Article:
Monday, October 17, 2011

Big Jim

Today is the 14th anniversary of my Grandfather's passing.

My Grandfather taught me how to bake. He taught me how to cook without a recipe. He was a soldier in WWII, like many Italian men of the era. He was there at the Battle of the Bulge. He helped liberate one of the concentration camps. He worked for the VA Hospital and after he retired, volunteered there. He was also a major blood donor. He had a rare blood type and donated as often as possible, something I need to do again. 

I would have liked to go to the cemetery today, but didn't get there, so I lit a special candle for him, said a prayer for him too, and later sorted through my Grandmother's pictures. I found pictures of my Grandfather that I've never come across before, including pictures of the whole family at the feast of Saint Rosalia, the patron Saint of Palermo, where my Grandfather and his family are from. The pictures are from the 1950s and it looks like the entirety of Brooklyn was walking the streets in the procession!

A bit about this saint:
According to legend, Rosalia was born in 1130 of a Norman noble family that claimed descent from Charlemagne. She retired to live as a hermit in a cave on Mount Pellegrino, where she died in 1166. No one knew anything about her demise.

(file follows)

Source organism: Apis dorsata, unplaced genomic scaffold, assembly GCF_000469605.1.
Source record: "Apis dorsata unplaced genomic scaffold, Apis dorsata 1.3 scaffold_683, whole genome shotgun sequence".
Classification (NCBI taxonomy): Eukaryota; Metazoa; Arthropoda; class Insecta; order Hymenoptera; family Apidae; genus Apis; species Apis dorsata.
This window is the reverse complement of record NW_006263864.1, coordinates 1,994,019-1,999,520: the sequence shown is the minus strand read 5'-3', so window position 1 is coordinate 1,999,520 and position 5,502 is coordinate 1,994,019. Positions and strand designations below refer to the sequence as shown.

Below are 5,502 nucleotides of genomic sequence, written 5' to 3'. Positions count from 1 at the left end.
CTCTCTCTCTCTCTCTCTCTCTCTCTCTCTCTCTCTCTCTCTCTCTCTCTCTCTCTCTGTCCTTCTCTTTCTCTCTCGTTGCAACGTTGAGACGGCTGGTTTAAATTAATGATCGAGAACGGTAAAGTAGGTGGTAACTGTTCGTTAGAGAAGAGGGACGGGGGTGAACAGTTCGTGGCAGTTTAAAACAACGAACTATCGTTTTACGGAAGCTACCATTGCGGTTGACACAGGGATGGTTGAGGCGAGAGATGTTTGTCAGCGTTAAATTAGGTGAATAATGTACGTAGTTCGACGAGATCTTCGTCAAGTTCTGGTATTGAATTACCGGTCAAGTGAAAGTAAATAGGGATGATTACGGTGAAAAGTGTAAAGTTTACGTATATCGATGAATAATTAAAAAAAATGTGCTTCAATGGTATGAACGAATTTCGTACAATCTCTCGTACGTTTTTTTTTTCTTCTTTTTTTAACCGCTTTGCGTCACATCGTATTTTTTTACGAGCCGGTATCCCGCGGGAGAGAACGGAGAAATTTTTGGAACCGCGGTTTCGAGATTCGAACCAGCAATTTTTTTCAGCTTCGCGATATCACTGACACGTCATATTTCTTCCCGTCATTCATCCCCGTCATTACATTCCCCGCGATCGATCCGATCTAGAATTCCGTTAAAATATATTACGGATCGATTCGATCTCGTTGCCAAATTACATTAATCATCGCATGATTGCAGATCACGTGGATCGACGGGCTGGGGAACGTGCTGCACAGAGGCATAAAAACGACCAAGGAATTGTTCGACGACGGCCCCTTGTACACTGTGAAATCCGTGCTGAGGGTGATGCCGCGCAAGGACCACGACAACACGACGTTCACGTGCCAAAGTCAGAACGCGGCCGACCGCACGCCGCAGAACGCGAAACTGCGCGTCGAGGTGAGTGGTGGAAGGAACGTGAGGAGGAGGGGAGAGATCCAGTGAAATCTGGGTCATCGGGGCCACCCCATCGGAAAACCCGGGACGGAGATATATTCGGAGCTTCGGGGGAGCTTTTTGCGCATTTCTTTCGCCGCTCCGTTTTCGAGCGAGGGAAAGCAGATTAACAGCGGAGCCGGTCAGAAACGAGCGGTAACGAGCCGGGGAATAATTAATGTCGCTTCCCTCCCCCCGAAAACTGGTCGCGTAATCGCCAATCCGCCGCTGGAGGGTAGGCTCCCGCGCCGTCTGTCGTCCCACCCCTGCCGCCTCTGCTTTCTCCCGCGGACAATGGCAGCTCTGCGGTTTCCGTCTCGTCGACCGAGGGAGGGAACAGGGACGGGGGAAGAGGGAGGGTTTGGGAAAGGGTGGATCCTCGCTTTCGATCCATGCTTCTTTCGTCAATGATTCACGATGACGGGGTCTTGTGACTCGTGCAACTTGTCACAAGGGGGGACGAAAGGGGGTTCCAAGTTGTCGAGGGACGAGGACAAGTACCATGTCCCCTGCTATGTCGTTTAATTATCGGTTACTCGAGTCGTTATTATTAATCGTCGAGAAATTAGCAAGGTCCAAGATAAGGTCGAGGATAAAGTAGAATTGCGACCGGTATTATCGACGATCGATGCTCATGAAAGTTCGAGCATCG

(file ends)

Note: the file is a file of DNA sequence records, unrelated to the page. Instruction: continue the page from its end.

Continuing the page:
In 1624, a horrible plague haunted Palermo, and during this hardship St. Rosalia appeared first to a sick woman, then to a hunter named Vincenzo Bonello to whom she indicated where her remains were to be found. She ordered him to bring her bones to Palermo and have them carried in procession through the city. He did what she had asked in the apparition, and after the procession the plague ceased. After this St. Rosalia would be venerated as the patron saint of Palermo, and a sanctuary was built in the cave where her remains were discovered.
She has two festival dates, July 15th when her bones are processed around the city of Palermo, and September 4th, the festino.

I know of another Saint whose main sanctuary was a mountain cave and whose fest processed to the sea... Our Lady of Mount Carmel. One and the same? I don't know. I do know that Saint Rosalia has the most interesting iconography: She is typically depicted wearing brown or black, wearing a crown of roses and holding a cross and carrying a skull, book, and scourge. She is also the Saint to pray to when praying for the dead. Skulls are an ancient tool of communicating with the dead. More on that another time, I'm off to toast my Grandfather!

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